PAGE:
Political apathy, unplanned urbanisation make vector-borne diseases hard to control in India

Only 60 per cent of the total plan outlay for vector-borne diseases spent between 2007 to 2013; lack of co-ordination between ministries and state agencies a major hurdle in implementation

By Jyotsna Singh
Published: Monday 07 April 2014

imageControlling vector born diseases (VBD) like malaria is still a big challenge for India though the programme to control them was started over a decade ago. Diseases like malaria and kala-azar are no longer fatal like they used to be and their incidence has also decreased significantly, but new vector-borne infections like dengue and acute encephalitis syndrome are on the rise and claiming lives.

One of the reasons for failure of the government that launched the National Vector Borne Diseases Control Programme (NVBCP) in 2003 is that it has not been fully utilising the the planned budget for VBD control. What's more there is no synergy between different government ministries and departments.

An analysis by Raipur-based chartered accountant, Anshuman Bardhan, shows that actual expenditure on VBDs has been 60 per cent of the total plan outlay since 2007 to 2013. “The low budget execution was largely due to delays in tendering processes within the NVBDCP,” says Asheena Khalakdina, epidemiologist with World Health Organization (WHO)-India country office in Delhi. NVBDCP and WHO have come together to jointly monitor the strategies and implementation of the programme to fight infectious diseases.

The five most acute VBDs affecting India are malaria, dengue, chikungunya, filariasis, acute encephalitis syndrome (AES) and kala-azar. National Anti-Malaria Programme, National Filaria Control Programme and Kala Azar Control Programme have been in place since the 1950s. They were merged in 2003 to form NVBDCP and many more diseases were brought under the ambit of the programme.

The programme, formed under the Union Ministry of Health and Family Welfare, has to coordinate with other government agencies to reduce VBDs in India, besides providing healthcare services. The Union Ministry of Drinking Water and Sanitation is required to ensure clean habitation and water for consumption. The Union Ministry of Human Resource Development has to work for awareness among students. Research agencies involved need to find causes of the diseases and solutions.

“Most ministries work in isolation, missing a holistic approach to reduce VBDs. But we are now concentrating on building this cooperation,” says AC Dhariwal, director of NVBDCP. He says officials are also trying to understand the changing trend in VBDs to formulate better strategies.

The most worrying trend in India relates to AES, which has become rampant since 2005. From 3,855 cases in 2008, their numbers jumped to 7,478 cases in 2013. Deaths due to AES increased from 684 in 2008 to 1,270 in 2013. AES is a group of neurological diseases, also called brain fever, caused by wide range of viruses, bacteria, fungus, parasites, chemicals and toxins. Despite introduction of vaccination for Japanese encephalitis virus, the cases of JE have not decreased significantly.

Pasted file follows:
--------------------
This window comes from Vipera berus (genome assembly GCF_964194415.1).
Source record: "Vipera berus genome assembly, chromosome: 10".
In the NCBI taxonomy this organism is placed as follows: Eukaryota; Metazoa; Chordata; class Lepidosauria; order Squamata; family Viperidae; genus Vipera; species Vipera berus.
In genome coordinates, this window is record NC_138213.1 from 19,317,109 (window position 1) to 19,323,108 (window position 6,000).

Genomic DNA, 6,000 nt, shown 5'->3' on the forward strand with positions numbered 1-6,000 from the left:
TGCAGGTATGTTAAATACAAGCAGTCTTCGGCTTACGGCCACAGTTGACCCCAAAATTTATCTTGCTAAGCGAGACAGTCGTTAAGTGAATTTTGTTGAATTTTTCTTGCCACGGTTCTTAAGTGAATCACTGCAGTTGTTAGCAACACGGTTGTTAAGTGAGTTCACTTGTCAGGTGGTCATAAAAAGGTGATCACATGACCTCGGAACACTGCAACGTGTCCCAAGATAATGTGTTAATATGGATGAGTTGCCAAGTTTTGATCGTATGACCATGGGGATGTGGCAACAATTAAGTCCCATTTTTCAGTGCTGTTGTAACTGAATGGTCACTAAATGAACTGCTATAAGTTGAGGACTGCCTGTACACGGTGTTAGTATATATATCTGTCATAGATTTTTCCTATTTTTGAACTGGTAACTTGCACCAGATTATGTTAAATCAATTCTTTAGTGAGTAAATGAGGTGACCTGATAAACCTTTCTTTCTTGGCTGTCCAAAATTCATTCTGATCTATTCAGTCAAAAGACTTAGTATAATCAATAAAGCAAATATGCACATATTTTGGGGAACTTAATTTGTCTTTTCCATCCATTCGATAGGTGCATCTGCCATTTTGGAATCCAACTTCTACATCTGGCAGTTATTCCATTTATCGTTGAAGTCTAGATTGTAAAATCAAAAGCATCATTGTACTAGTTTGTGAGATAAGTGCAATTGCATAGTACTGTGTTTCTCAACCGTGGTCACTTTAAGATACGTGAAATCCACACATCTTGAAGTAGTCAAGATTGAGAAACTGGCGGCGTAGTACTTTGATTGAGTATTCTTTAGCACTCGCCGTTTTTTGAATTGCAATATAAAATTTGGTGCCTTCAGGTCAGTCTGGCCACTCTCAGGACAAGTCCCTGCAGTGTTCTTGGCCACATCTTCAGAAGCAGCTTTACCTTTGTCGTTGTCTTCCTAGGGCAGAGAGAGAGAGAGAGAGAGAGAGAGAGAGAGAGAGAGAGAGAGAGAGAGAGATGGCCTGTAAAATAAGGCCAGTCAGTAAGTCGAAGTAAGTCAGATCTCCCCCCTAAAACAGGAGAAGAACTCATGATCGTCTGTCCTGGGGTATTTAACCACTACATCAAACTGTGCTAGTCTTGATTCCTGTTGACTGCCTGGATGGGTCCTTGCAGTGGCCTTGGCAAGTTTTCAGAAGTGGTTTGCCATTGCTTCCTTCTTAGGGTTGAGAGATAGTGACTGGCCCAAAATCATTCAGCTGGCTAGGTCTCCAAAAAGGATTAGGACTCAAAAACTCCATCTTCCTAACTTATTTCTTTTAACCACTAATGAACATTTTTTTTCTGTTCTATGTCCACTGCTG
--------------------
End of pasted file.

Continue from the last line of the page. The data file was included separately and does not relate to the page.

“We still have to find vectors for majority of AES cases. Our laboratories are engaged in testing,” says Rishi Kumar Jaiswal, head of AES in NVBDCP.

Dengue is yet another VBD that the government is not being able to tame. From 12,561 cases in 2008 the number went up to 75,454 in 2013.

“Rapid and unplanned urbanisation is the main cause of spread of dengue. It mainly spreads in urban and semi-urban areas where solid waste management is poor. Deficient water supply increases water storage by people, leading to possibility of stagnant water in which mosquitoes breed, including those that spread dengue and chikungunya.”

Number of cases and deaths reported in recent years
Disease 2008 2009 2010 2011 2012 2013
Deaths Total
Deaths Total
Deaths Total
Deaths Total
Deaths Total
AES 3855 684 4975 799 5167 679 8248 1169 8344 1256 7478 1270
Dengue 12561 80 15535 96 28292 110 18860 169 50222 242 75454 167
Malaria         1599986 1018 1310656 754 1067824 519 836916 359
Kala-azar 33598 151 24212 93 29000 105 33187 80 20600 29 13827 20
Chikungunya 95091   73288   48176   20402   15977   18639  
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Pf: Plasmodium falciparum, a parasitic protozoan. It causes the most dangerous form of malaria in which mortality is the highest.
Pv: Plasmodium vivax, a parasitic protozoan, is the most common cause of malaria. Fatality rate due to Pv is very low.





  • Five countries—India, Sudan, Nepal, Bangladesh and Brazil—account for 90 per cent of the global cases.
  • In India, Nepal and Bangladesh, kala-azar is found in 111 districts: 45 districts in Bangladesh, 54 districts in India and 12 districts in Nepal
  • In India, it is endemic in Uttar Pradesh, Bihar, West Bengal and Jharkhand
  • Over 80 per cent of all cases are reported from Bihar


Lymphatic filariasis



  • India has 40 per cent of the global burden
  • Present in 20 states and Union territories
  • In 2004: High rate of incidence was reported in 174 districts. It decreased to 64 districts in 2012






Case fatality ratio is the number of deaths per 1,000 diagnosed cases

Japanese encephalitis


Report: A global brief on vector-borne diseases

Feature: Perceptions regarding mosquito borne diseases in an urban area of Rajkot city

Feature: Neglected funding for vector-borne diseases: A near miss this time, a possible disaster the next time

Feature: Integrated disease vector control of malaria: A success story based in Assam, Northeastern India

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